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Connecticut's independent living communities are for retired seniors who want to live more peacefully and have the freedom to create their own schedules. Connecticut’s independent living communities offer seniors the chance to stay involved and connected while having less to worry about. The residents are healthy and do not need any assistance unless they choose to take advantage of the services they provide. Whether it's a studio apartment, a small cottage and anything in between, independent living is quickly becoming one of the most popular long-term care options for seniors.
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Connecticut has 60 independent living communities with the average cost of $3,490 per month.
Connecticut independent living includes housekeeping services, transportation, fitness centers, and meal plans with your monthly payments. Comparing costs is a great place to start when looking for an independent senior living option. One of the key benefits to this care type is the range of amenities found in different communities. However, be aware that more amenities may come at an additional cost, but that can be a good thing depending on your lifestyle! Here are a few independent living costs found throughout Connecticut.
Connecticut has so many attractions for visitors and residents to see such as the home of Mark Twain, the home of Harriet Beecher Stowe, Gillette Caste State Park, Mystic Seaport, and more to behold. The Gillette Castle was the home of William Hooker Gillette, the actor who originally played Sherlock Holmes; his home has the appearance of a medieval fortress and amazing decorations inside. Mystic Seaport is a village that was recreated to envision how the seaport used to look like in the past, complete with a museum and quaint New England shops. Connecticut also has many zoos, gardens, museums and historical buildings that can provide a true appreciation of the state.
Connecticut has an average temperature of 52 degrees, a high temperature of 60 degrees, and a low temperature of 45 degrees. Winter temperatures are in the 30-40s with summer temperatures anywhere between 70 and 90 degrees. The spring and fall temperatures are between 40-70 degrees. The weather is rather moderate, though the coastal areas have warmer winters and cooler summers. Spring has the lowest humidity compared to the other seasons, and during the winter the state can accumulate 35 up to 45 inches of snow per year.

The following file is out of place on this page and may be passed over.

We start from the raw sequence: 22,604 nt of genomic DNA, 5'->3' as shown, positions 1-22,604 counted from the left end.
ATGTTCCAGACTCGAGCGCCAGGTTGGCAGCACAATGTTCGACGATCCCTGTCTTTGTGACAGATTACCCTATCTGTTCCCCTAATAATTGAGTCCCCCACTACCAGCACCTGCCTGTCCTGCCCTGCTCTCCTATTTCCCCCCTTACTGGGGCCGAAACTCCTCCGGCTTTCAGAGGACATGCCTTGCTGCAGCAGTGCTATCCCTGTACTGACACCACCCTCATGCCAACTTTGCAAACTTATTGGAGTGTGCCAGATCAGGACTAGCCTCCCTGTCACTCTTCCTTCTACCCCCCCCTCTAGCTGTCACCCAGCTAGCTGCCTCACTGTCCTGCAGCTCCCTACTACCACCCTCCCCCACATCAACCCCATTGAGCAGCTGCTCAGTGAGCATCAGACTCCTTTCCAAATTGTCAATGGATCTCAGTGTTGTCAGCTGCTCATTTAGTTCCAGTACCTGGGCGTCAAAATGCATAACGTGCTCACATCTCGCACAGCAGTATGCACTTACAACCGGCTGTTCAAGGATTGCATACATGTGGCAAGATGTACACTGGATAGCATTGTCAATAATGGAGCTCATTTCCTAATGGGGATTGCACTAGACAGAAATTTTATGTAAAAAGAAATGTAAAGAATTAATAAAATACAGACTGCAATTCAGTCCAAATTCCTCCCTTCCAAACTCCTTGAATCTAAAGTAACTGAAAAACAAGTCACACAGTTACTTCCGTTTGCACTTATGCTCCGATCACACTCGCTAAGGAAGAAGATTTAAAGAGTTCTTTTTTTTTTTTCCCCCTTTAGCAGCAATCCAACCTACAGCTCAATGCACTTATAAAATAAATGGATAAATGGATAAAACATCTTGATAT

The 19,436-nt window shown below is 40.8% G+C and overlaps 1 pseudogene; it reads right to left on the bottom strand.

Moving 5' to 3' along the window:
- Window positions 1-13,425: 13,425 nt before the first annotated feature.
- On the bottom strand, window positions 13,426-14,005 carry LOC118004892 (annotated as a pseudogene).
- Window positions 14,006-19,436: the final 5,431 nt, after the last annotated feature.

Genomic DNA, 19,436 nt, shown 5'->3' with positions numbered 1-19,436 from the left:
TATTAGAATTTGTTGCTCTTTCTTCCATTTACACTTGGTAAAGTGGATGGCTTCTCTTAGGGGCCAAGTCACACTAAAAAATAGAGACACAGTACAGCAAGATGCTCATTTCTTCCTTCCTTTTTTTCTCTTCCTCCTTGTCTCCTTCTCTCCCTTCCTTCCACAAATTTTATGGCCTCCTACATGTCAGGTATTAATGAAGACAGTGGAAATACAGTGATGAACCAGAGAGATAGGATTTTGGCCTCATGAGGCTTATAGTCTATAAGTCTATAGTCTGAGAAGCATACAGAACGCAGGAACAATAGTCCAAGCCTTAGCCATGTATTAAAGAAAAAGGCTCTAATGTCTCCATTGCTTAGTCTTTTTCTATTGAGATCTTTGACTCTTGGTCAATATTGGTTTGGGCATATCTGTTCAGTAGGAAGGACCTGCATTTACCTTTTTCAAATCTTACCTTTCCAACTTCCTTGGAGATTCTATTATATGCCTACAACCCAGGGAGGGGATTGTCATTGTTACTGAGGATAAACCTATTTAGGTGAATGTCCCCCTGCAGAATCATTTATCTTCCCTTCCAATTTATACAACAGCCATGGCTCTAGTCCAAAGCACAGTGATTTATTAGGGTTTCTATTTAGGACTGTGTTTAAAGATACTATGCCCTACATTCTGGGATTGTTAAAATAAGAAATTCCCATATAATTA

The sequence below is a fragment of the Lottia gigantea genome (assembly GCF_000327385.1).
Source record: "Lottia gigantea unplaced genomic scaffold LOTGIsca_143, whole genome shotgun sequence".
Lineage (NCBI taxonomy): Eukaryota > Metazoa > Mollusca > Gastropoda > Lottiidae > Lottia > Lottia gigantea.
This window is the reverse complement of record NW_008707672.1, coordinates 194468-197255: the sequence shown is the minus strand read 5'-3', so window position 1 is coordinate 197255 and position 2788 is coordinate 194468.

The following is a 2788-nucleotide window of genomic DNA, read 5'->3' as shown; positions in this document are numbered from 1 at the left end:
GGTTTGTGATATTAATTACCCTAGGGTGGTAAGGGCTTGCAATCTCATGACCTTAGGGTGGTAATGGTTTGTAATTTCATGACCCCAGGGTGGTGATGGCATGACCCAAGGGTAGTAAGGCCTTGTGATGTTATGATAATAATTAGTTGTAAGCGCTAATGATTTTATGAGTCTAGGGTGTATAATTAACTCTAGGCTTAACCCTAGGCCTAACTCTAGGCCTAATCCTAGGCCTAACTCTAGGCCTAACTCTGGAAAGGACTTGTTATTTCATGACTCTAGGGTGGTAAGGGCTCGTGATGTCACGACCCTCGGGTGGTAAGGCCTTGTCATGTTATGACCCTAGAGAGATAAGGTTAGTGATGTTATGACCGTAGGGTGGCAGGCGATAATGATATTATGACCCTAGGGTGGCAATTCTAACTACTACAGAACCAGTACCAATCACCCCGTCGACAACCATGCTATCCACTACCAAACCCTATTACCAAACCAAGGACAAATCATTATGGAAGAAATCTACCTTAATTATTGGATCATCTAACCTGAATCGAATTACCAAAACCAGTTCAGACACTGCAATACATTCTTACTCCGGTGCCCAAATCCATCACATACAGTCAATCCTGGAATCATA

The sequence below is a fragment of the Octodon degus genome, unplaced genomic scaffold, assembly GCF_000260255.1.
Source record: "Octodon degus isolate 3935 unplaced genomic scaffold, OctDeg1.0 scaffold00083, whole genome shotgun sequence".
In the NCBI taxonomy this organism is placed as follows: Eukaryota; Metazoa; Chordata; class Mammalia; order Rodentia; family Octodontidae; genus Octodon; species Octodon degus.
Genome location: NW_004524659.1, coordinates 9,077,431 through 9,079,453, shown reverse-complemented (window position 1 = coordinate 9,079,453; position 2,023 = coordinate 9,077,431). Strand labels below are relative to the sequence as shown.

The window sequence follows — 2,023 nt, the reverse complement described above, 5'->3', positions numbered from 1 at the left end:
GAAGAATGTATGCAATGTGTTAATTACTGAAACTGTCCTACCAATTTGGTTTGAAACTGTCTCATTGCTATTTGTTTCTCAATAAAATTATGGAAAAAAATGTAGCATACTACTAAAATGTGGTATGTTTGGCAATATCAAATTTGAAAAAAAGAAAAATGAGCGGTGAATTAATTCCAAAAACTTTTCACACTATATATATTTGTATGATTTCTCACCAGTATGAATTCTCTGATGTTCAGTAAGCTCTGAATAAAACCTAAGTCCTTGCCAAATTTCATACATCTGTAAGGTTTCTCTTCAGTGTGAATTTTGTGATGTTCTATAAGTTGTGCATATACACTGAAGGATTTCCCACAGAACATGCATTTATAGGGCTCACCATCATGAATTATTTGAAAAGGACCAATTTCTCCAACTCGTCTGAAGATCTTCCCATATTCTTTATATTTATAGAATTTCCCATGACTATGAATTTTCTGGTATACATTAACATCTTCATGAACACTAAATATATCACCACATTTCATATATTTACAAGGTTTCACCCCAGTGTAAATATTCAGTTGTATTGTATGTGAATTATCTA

One of the original 13 colonies, Connecticut is the third smallest state in the nation in terms of area. Connecticut lacks a large metropolis city, instead featuring, inland river valleys mottled with small villages and towns. Independent and hard working, the people of Connecticut are typical New Englanders, including those who moved to the state from elsewhere. As a whole, Connecticut is fairly conservative so you many not find much in terms of the liberal arts, but it is a place where you can get a rare look into the United States and its origins through history.
All rules and regulations of Connecticut independent living communities are overseen by the Department of Public Health. These regulations ensure that all communities meet the appropriate health, safety, and medical conditions. These annual inspections are in place to ensure that any past or current violations undergo the proper corrective actions. If you believe that a violation has been made, you have the right to file formal complaints and bring it to the attention of the appropriate officials or administration.